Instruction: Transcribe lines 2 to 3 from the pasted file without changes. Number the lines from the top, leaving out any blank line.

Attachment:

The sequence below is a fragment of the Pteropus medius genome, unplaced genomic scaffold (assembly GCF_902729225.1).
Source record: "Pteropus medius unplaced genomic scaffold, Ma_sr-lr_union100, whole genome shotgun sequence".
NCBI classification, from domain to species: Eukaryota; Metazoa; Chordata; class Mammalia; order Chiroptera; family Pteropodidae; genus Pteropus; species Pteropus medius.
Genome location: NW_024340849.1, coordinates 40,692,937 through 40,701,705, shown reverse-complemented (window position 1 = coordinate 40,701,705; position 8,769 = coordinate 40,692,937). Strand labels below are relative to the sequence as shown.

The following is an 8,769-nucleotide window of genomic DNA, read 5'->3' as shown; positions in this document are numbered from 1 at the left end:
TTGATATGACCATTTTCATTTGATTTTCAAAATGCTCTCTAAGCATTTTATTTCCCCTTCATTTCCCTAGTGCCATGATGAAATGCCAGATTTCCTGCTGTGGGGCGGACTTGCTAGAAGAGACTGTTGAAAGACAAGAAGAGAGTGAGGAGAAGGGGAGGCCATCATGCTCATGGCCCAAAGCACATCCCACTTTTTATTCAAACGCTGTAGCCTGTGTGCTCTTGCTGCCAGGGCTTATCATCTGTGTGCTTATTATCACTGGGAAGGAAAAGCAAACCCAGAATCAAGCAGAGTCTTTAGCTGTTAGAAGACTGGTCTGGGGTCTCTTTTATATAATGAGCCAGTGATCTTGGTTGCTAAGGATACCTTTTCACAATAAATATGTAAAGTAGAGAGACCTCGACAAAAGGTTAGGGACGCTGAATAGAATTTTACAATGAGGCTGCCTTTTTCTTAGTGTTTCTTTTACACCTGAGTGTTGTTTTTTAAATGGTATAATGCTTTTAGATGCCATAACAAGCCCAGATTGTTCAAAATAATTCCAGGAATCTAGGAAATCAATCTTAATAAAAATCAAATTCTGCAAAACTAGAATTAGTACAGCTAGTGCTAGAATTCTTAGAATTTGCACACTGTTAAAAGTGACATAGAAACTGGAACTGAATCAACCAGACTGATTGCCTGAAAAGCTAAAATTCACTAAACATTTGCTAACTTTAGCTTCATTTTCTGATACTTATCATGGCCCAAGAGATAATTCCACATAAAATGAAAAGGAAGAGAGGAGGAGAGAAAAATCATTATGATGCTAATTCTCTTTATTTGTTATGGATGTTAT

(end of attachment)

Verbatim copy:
Source record: "Pteropus medius unplaced genomic scaffold, Ma_sr-lr_union100, whole genome shotgun sequence".
NCBI classification, from domain to species: Eukaryota; Metazoa; Chordata; class Mammalia; order Chiroptera; family Pteropodidae; genus Pteropus; species Pteropus medius.